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Toilet

The tyranny of toilets - reflections on World Toilet Day

Maitreyi Bordia Das's picture
Students heads to a female only toilets in Maskoke Primely and Secondly School
in Gode Town in Ethiopia. Credit: UNICEF Ethiopia

In the lead-in to World Toilet Day, we hear a great deal about the role of toilets in sanitation and in better health and human development outcomes.  Toilets are good development. Period.
 
We hear less about the fact that toilets are often sites and instruments of social exclusion.
 
Let me explain.
 
Segregated toilets for males and females were intended to give women privacy and to respect the “intrinsic” physical differences between the sexes.  In fact, in most developing countries, segregated toilets are a sine qua non for female participation in public spaces, in education and in employment. 
 
But the story is more complex.

A ‘Losing Prospect’ Argument for Changing Sanitation Behaviour

Nidhi Khurana's picture

Sabrina Haque/World BankFact #1: One in six people still defecate in the open. 
Fact #2: Most of them are not entirely convinced that a toilet does any good.
Fact #3: Many of the recent toilet adopters still like to go in the open.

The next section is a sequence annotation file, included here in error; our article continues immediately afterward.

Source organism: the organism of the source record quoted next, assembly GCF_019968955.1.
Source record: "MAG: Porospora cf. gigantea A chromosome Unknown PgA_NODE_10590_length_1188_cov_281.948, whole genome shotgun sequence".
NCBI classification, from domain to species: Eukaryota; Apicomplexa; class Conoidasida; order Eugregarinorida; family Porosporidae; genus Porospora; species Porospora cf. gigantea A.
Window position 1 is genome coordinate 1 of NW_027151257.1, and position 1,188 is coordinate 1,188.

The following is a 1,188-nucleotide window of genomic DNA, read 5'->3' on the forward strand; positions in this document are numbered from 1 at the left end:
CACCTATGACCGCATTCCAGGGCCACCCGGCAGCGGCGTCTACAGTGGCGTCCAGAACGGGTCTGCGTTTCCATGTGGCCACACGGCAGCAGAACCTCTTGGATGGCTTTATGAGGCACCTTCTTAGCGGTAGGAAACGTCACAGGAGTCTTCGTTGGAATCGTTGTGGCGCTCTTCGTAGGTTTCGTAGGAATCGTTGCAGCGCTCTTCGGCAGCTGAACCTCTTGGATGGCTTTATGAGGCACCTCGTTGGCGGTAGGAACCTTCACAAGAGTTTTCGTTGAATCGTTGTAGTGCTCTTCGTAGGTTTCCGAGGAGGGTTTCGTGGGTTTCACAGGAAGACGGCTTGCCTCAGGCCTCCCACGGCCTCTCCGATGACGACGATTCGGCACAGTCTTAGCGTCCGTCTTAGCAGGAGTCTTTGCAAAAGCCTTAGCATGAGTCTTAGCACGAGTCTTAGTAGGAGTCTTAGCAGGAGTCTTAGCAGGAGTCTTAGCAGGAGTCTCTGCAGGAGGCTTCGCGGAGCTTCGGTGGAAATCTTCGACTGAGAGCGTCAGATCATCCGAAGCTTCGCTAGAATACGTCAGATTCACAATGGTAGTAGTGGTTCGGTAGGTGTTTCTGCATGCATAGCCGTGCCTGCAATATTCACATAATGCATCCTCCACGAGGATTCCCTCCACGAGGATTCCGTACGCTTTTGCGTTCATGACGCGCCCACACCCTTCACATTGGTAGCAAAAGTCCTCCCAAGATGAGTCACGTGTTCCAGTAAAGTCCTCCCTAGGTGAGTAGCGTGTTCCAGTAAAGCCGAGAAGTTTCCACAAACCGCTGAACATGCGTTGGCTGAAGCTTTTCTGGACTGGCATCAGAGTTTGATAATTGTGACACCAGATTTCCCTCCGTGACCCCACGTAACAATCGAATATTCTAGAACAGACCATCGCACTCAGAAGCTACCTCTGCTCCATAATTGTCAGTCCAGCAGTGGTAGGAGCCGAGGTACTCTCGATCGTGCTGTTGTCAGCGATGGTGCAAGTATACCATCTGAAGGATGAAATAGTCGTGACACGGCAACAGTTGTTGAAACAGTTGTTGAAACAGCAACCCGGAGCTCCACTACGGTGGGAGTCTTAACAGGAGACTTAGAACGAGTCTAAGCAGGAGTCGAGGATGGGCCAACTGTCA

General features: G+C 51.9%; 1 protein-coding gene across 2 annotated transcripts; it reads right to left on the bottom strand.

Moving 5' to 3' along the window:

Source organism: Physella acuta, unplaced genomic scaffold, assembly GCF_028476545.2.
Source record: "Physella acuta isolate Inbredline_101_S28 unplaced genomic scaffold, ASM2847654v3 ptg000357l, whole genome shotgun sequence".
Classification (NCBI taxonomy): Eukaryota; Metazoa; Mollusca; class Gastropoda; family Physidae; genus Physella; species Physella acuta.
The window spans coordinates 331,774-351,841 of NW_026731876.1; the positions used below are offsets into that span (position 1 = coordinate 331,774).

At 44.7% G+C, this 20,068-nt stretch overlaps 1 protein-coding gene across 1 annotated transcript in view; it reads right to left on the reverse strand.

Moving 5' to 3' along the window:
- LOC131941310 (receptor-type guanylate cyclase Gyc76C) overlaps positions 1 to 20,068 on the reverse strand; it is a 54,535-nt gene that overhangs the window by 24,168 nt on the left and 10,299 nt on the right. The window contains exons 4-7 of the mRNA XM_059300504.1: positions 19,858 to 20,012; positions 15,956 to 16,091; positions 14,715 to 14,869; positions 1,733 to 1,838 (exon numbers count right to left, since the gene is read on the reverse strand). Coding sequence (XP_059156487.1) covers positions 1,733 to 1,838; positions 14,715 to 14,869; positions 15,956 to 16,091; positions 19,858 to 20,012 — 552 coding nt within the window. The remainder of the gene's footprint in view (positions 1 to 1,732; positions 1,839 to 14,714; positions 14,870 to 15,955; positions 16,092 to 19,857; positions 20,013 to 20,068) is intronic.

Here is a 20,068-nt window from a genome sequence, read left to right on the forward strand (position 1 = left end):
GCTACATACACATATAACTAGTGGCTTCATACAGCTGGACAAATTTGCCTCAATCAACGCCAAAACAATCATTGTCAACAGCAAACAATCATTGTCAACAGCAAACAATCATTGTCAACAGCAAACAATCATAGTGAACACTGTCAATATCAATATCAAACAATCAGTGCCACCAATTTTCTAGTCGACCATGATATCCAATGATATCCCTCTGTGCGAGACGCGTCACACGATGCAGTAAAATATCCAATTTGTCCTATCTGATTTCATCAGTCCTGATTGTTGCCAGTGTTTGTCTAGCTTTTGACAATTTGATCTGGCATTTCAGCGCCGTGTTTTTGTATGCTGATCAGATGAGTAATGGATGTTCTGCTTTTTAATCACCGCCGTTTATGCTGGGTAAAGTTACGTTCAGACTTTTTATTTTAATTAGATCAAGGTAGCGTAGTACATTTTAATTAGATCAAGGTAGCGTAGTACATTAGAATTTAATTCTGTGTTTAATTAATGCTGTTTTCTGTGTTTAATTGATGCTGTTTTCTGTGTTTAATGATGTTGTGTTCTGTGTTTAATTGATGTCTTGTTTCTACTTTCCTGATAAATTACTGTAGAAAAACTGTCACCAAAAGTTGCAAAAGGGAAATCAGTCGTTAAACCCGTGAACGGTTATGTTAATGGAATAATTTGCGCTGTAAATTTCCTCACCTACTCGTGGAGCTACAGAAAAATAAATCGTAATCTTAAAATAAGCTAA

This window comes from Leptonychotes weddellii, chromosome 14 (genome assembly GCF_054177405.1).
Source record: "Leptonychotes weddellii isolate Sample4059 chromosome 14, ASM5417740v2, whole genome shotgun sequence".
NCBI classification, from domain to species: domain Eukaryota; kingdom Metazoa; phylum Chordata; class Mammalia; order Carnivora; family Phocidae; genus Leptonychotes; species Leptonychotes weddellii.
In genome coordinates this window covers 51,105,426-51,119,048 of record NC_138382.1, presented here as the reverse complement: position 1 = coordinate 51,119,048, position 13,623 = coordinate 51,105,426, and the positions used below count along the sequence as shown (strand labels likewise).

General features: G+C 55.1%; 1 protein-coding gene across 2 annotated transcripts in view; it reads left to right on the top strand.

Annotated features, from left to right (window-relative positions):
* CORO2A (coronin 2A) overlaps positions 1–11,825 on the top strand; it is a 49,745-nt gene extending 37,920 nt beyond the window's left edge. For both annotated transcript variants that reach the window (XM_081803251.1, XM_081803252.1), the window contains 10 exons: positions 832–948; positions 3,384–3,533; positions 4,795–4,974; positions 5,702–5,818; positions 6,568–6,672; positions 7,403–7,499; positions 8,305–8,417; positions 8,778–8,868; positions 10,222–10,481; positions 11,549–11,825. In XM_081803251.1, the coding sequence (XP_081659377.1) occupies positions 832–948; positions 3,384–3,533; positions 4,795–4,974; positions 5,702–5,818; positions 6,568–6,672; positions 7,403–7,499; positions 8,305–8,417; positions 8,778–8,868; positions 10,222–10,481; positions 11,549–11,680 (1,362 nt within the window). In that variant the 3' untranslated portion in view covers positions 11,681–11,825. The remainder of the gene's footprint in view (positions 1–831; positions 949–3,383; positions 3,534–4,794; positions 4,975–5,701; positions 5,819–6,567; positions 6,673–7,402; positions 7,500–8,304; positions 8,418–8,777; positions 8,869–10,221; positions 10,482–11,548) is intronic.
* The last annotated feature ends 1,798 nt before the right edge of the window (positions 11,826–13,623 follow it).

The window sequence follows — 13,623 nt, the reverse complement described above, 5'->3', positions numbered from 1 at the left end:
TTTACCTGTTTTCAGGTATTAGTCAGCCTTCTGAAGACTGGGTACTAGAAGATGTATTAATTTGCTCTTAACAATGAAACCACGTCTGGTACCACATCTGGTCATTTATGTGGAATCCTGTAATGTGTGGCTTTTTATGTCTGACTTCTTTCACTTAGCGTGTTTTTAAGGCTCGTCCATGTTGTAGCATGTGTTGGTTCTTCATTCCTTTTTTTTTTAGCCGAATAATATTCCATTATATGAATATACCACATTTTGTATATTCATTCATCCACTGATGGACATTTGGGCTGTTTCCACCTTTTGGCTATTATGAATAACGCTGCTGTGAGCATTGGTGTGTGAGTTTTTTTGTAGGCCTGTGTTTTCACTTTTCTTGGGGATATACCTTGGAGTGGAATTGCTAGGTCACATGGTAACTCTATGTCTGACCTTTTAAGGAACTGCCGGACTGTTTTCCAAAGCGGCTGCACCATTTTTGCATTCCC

I don’t mean to be alarmist, but these signal a need for a shift in thinking about the complex problem of addressing behaviour change with respect to toilet adoption.

The Brave New World of Sanitation Innovation and Research

Nidhi Khurana's picture

Happy belated 1st World Toilet Day! The newly designated UN day embodies the enormous development challenge of providing safe toilets to all. More than 2.5 billion people still don’t have access to adequate sanitation and 1 billion defecate in the open. It brings into sharp focus the need to foster innovation and dialogue on sanitation, especially given our straggler status on the sanitation MDG. From enhancing water management to ending open defecation, the wide ambit of influencing policy and behavior change can seem daunting at times.